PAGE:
I’m not used to being photographed, but we were approached by several photographers who worked for Afropunk. My favorite photos were from a woman named Amina (@aminaamxn) from LA whose hobby is taking photos at music festivals. Not only did she inspire me with the photos she took of us, but she was doing it all with her iPhone! She made me feel like a model and inspired me to just shut up already (my words, not hers) about not having my Nikon with me haha.

Three black women pose for a photo in front of a blue wall at Afropunk.
Making new friends at Afropunk. Photo taken by Amina AmXn, @aminaamxn
A woman takes a profile photo of another woman against a black and yellow painted corrugated wall.
Amina takes a profile picture of Aisha with her iPhone.
A woman wears a crown of flowers.
Don’t let anybody worry your crown.
Two women pose for a photo against a colorfully painted corrugated wall. Both women wear flowers on their heads.
Flowers was a popular theme at Afropunk Atlanta 2018.
A woman with roses on her head poses for a photo.
Roses are red.
A photo of the back of a woman's head. Her hair is styled in two side buns of yarned locs with flowers adorning her hair.
A candid photograph of a photographer texting in front of a graffiti background.
Swagged out.

More people approached us for photos (again, not very uncommon at Afropunk), and I was photographed candidly which I think is the ultimate compliment. At Afropunk creativity abounds so it was fun to be on the other side of the camera and to be someone’s muse for once.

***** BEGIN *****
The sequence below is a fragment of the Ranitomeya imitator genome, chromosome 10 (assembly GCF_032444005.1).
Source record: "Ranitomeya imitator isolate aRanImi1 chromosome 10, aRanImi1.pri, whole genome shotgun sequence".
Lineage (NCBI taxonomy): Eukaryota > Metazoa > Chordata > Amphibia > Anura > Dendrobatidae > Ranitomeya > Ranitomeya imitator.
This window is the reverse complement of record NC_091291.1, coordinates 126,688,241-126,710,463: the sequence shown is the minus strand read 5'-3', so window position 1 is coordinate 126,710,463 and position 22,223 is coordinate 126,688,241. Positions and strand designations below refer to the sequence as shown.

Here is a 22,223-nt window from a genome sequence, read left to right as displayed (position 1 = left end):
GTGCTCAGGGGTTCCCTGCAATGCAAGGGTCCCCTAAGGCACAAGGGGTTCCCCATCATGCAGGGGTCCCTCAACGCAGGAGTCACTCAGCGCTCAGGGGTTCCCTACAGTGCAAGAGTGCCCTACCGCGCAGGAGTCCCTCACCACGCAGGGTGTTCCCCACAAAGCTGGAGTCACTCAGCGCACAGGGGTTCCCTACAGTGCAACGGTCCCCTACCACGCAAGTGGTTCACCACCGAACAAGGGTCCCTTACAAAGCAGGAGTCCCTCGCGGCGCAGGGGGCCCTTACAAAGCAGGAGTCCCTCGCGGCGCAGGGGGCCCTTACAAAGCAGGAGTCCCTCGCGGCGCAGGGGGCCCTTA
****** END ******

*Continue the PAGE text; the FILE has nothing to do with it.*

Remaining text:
It was incredible to be a witness to everything Afropunk stands for, to see everyone come together carrying their very own vision of what our reality is and what our future should be, to hear so many voice and ideas and see so many manners of expression and manifestations of character.

A poster bathed in neon pink and blue light with the words "love" written on it.
A photo of the back of a man's hoodie with N.E.R.D's Summer 2018 concert tours.
N.E.R.D Summer 2018
A stark black and white photo of a man with wings on his back.
Winged. @kunjo_
An accidental photo of a painted corrugated wall, the sky, and part of my hair.
The back of a man's shirt reads: "I can't wait for the day my brain explodes so I can give it to the world."
“I can’t wait for the day my brain explodes so I can give it to the world.”
A back of a man's shirt reads: "Music and other drugs."
“Music and other drugs”
Sate performs on stage.
Sate. @stateofsate